Affect / Weight Management
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Affect / Weight Management

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How affective responses to exercise may affect exercise adoption and adherence which in turn affects weight management.

How affective responses to exercise may affect exercise adoption and adherence which in turn affects weight management.

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Affect / Weight Management Presentation Transcript

  • 1. WEIGHT MANAGEMENT PRESCRIPTION VS. PREFERENCE Richard Andrade, March 2010
  • 2. Public recommendations (ACSM, 2005)
    • For healthy purposes (ACSM-AHA)
    • Aerobic physical activity
      • Moderate intensity 30 min 5 days/week
      • High intensity 20 min 3 days/week
      • To prevent weight gain (IOM)
      • Aerobic physical activity
      • Moderate intensity 60 min/day
      • To prevent weight regain (IASO)
      • Aerobic physical activity
      • Moderate intensity 60-90 min/day
  • 3. Public recommendations (ACSM, 2010)
    • Moderate intensity
      • Brisk walking
      • 40% to <60% VO2R
      • High intensity
      • ≥60% VO2R
  • 4. Practical Implication
    • Exercise prescription for weight loss
    • ↓↓↓↓
    • ↑ Energy expenditure
    • ↓↓↓↓
    • Exercise adherence????
    • Have other factors been considered?
  • 5. Exercise Adherence
    • Musculoskeletal considerations
    • Psychological considerations
      • Motivation
      • Affect
      • Self-efficacy
      • Social physique anxiety
  • 6. Affect
    • Circumplex Model of Affect (Lox et al., 2003)
    • Valence dimension (pleasure-displeasure)
    • Activation dimension (low vs. high)
    FAS FS
  • 7. Affect / Imposed vs. Self-selected
    • Exercise does not feel the same when you are overweight: the impact of self-selected and imposed intensity on affect and exertion. (Ekkekakis & Lind, 2006)
    • Self-selected intensity
    • Intensity ↓ aerobic-anaerobic threshold for both groups
    • No differences between groups in pleasure-displeasure
    • Imposed intensity
    • Intensity ↑ gas exchange threshold
    • Overweight group ↓ pleasure gradually
    • ↑ perception of exertion
  • 8. Affect / Imposed vs. Self-selected
    • Exercise does not feel the same when you are overweight: the impact of self-selected and imposed intensity on affect and exertion. (Ekkekakis & Lind, 2006)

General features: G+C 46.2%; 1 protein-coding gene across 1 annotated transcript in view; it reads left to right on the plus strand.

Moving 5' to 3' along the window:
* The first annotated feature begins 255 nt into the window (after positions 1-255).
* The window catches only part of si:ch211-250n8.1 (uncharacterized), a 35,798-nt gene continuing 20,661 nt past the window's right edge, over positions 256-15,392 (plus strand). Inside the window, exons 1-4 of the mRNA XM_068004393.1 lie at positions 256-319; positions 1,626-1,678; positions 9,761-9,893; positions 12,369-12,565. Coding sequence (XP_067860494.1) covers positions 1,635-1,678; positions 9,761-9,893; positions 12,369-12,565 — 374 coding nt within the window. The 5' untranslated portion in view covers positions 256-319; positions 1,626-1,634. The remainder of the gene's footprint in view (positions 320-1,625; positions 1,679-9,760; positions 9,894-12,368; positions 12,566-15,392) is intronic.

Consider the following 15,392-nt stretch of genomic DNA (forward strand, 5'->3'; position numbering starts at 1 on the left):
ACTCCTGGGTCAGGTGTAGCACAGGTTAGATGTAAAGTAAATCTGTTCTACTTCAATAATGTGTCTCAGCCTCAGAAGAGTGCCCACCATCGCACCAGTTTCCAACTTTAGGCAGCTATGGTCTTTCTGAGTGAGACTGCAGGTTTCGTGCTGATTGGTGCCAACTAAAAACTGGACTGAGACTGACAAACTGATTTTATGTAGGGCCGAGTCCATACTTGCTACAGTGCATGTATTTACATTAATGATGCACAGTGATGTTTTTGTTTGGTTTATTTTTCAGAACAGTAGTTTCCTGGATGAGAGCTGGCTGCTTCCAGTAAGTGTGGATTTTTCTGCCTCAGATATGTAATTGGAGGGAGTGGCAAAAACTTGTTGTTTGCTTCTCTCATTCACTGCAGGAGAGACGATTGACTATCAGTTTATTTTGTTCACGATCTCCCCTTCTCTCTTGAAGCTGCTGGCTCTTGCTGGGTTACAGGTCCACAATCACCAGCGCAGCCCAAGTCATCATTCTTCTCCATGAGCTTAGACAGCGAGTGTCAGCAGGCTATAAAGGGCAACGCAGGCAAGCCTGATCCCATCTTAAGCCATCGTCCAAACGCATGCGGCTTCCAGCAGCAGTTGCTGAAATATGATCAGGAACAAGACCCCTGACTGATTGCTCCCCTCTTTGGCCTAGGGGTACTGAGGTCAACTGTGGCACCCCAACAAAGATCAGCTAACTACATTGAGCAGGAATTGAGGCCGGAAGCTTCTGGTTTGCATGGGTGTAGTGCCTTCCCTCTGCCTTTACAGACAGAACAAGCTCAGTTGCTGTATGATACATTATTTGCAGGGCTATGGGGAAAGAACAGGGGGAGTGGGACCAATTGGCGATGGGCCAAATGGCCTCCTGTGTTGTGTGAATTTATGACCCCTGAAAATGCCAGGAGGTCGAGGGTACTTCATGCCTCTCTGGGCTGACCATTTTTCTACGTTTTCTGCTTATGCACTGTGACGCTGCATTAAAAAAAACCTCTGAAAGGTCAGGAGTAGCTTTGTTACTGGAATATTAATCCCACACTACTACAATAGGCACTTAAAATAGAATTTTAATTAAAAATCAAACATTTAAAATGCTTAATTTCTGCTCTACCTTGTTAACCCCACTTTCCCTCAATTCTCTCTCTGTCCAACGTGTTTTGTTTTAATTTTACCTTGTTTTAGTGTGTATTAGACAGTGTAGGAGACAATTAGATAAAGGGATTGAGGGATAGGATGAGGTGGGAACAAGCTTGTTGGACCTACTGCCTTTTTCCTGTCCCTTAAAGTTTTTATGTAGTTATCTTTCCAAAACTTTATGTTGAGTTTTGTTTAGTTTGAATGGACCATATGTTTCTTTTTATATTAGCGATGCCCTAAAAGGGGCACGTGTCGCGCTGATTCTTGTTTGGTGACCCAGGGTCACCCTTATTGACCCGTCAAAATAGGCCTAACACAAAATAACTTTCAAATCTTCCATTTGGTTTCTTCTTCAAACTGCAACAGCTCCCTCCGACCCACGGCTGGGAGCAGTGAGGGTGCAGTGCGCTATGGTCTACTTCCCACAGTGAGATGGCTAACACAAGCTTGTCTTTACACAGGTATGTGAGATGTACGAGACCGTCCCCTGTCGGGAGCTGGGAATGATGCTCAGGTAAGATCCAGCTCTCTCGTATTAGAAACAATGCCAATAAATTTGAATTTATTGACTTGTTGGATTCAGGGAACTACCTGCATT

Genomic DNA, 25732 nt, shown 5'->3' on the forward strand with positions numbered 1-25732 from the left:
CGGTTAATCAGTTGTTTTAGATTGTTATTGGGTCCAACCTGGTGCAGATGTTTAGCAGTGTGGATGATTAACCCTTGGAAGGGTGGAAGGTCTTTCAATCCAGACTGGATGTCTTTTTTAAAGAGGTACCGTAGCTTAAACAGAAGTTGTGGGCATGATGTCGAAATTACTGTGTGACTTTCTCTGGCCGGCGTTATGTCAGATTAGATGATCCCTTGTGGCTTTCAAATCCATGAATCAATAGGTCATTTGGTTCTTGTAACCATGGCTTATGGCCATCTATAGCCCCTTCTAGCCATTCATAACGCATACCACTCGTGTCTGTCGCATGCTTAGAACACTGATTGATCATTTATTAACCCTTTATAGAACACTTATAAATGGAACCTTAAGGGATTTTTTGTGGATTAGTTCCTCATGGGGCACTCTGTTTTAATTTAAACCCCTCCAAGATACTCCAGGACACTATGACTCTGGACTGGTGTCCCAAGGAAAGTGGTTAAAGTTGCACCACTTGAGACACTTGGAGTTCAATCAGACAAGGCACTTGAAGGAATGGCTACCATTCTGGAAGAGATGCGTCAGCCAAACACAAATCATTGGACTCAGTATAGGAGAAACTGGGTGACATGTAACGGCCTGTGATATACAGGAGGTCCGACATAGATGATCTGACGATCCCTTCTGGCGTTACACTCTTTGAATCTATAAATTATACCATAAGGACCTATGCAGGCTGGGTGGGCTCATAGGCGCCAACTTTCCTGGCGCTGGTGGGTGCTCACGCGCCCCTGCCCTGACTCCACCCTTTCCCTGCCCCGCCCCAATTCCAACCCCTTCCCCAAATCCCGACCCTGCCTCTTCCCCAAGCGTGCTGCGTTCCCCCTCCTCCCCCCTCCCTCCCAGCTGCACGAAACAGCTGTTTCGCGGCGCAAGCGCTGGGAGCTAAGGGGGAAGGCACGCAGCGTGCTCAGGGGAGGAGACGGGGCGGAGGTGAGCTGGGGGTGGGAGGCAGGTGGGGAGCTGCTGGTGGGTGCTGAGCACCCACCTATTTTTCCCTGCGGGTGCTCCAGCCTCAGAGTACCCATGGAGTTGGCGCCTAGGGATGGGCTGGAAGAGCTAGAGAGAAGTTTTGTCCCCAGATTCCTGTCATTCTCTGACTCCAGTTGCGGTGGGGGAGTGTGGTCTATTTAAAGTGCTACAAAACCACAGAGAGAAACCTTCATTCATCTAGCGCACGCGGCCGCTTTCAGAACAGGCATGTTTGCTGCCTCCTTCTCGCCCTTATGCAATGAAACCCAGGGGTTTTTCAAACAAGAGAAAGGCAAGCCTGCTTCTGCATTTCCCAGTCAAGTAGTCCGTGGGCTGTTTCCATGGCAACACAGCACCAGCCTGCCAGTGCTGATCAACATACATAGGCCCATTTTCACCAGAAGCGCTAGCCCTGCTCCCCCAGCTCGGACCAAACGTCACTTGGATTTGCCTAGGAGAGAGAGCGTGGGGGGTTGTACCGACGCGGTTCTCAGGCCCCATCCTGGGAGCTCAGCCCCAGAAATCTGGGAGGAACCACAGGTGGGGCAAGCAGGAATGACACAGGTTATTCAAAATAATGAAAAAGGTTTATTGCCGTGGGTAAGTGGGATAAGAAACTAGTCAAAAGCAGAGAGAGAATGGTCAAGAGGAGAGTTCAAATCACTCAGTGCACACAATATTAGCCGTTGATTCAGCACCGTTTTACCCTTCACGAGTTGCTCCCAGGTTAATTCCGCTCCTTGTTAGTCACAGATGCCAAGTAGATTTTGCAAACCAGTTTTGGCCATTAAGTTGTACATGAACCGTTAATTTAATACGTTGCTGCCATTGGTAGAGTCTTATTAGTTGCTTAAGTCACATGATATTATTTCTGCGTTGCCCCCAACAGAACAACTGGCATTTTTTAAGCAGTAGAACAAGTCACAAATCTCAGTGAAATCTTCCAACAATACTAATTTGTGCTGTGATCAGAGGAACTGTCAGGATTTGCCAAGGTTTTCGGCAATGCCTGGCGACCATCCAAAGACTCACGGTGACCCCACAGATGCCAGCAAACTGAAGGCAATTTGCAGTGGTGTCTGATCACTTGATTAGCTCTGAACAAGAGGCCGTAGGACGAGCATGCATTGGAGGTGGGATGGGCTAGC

• Why was there a decrease in pleasure?
    • A cognitive reason?
    • ↓ self-efficacy
    • ↑ social physique anxiety
    • ↓ motivation (self-determination theory)
    • ↓ attitude (theory of planned behavior)
  • 9. Affect / increasing levels of exercise intensity
    • Affective responses to increasing levels of exercise intensity in normal-weight, overweight, and obese middle-aged women. (Ekkekakis et al., 2009)
    • Normal weight and overweight
    • ↓ Pleasure ratings once the VT was exceeded
    • Obese
    • ↓ Pleasure ratings during all the incremental protocol
    • Correlations of ratings of pleasure
    • Negative correlation with social physique anxiety at moderate intensity
    • No correlation with self-efficacy
    • Negative correlation with BMI at moderate intensity
  • 10. Affect / increasing levels of exercise intensity
    • The results support the Dual-Mode Theory
    • “ Cognitive appraisals may be become important determinants of affective responses when the intensity presents a challenge but is not yet overwhelming”
    • At moderate intensity is where most of the variance occurs in terms of affect
    • Low intensity – cognitive determinants
    • High intensity – interoceptive cues
  • 11. New perspective (Holmes et al., 2009)
    • Are physical activity and
    • diet the only two factors
    • to be considered for
    • combating obesity????
    • PA -> ↑ EE -> ↓body weight
    • PA -> ↓ stress -> ↓body weight
    • PA
    • MS Stress
  • 12. References
    • American College of Sports Medicine. ACSM’s Guidelines for Exercise Testing and Prescription , 7 th edn. Lippincott, Williams, & Wilkins: Philadelphia, 2005, pp. 1-366.
    • American College of Sports Medicine. ACSM’s Guidelines for Exercise Testing and Prescription , 8 th edn. Lippincott, Williams, & Wilkins: Philadelphia, 2010, pp. 1-380.
    • Ekkekakis P, Lind E. Exercise does not feel the same when you are overweight: the impact of self-selected and imposed intensity on affect and exertion. International Journal of Obesity 2006;30: 652-660.
    • Ekkekakis P, Lind E, Vazou S. Affective responses to increasing levels of exercise intensity in normal-weight, overweight, and obese middle-aged women. Obesity 2009;18: 79-85.
    • Holmes ME, Ekkekakis P, Eisenmann JC. The physical activity, stress and metabolic syndrome triangle: a guide to unfamiliar territory for the obesity researcher. Obesity Reviews 2009; 1-16.
    • Lox CL, Martin KA, Petruzzello SJ. The Psychology of Exercise: Integrating Theory and Practice . Holcomb Hathaway: Scottsdale, Arizona, 2003, pp 1-354.